Monday, September 30, 2013

The Last House Call & The Ellenboro Fair/ An Open Letter & Open Report
HK and Dixie at The Hunley Funeral 2004.

Dear Ms. Lunelle,

Almost immediately after I had been introduced, several hands would go up and the question that would be put to me; Mr. Edgerton, where do you stand on the President's request for support to take military action against Syria?

I would reply: " I find it ironic that President Obama who would champion the likes of Abraham Lincoln, Assad and many of the third world cruel dictators that have surfaced since the War Between the States took their training from the hand book of Lincoln's policy of committing total warfare on innocent old men, children and especially women, carried out by his Generals, Grant and Sherman.

( 2 ) Mr. Edgerton , I read where you spoke about the Dream of King, and have said that the likes of Jackson don't have a clue on how to bring the sons of former slave owners and the sons of former slaves to the Table of Brotherhood. What would you do or suggest how that would take place?

I would answer that I would solicit the help from a real trustworthy Holy Man, and my choice would be Father Alister Anderson, Past Chaplain In Chief of the Sons of Confederate Veterans. After that answer, a lot of hands would go up. However, I would defer any questions on the matter to Father Anderson of whom I wished could have been present in this gathering of Black folks who now wanted to meet him.

One very old Black man would recount that his grand father had been taken by union troops and forced to serve in the Yankee army, and generally did not like to talk about the war, but when pushed to on an occasion of a family gathering, had cried as he recalled a day when he was forced to set the torch to a home of a decent White family who had shown so much kindness to him and other slaves that had been farmed out to them by their Master. He said that there was not a dry eye in that gathering, and that no one ever asked again of his grandpa about the War Between the States.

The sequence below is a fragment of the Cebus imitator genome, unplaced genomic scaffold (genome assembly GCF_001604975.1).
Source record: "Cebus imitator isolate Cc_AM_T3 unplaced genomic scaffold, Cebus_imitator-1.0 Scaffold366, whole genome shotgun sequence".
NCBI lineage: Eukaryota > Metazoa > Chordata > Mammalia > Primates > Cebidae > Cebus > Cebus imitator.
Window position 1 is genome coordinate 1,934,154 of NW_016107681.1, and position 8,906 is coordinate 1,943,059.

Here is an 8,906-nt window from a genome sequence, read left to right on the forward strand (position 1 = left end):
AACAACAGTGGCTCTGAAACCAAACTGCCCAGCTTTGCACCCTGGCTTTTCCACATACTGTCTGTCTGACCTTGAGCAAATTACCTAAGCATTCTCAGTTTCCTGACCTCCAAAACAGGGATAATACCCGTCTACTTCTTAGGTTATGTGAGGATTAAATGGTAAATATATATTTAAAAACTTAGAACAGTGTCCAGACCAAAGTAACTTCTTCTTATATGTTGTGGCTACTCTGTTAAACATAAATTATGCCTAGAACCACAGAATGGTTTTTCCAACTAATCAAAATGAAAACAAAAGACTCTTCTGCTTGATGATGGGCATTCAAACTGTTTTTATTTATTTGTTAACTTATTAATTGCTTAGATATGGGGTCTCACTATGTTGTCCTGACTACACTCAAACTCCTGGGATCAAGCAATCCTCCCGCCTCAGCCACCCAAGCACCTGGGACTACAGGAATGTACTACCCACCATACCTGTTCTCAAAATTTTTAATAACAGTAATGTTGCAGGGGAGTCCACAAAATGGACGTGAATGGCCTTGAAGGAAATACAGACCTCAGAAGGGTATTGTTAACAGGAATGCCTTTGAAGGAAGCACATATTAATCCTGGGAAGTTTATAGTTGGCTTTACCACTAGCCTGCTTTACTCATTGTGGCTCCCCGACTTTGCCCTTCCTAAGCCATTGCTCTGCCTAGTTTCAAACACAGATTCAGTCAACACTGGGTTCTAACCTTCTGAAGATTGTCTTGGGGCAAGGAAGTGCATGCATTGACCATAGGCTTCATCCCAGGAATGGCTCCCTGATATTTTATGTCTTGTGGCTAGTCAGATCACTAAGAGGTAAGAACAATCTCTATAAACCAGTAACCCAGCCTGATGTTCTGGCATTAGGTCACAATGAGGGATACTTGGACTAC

As I made my way from the low country of South Carolina, I could not help but feel a deep sadness that so many people of the South both White and Black had been turned against each other after they had stood together for so long in a test of human suffering and inevitable love and kindness that they would find for each other in the course of human events.

The Ellenboro Fair in Ellenboro, North Carolina that once issued to the Commander of the Sons of Confederate Veterans a ban on the Southern Cross because it would be offensive to some of the patrons has now in the third consecutive year welcomed the Rutherfordton Rifle Camp Sons and their Colors. I would don the uniform of the Southern soldier and alongside their Commander Jim Kennedy, Bud Scott and others of the Camp, post the Colors for four days before the fifth day would rain us all out.

 HK Edgerton

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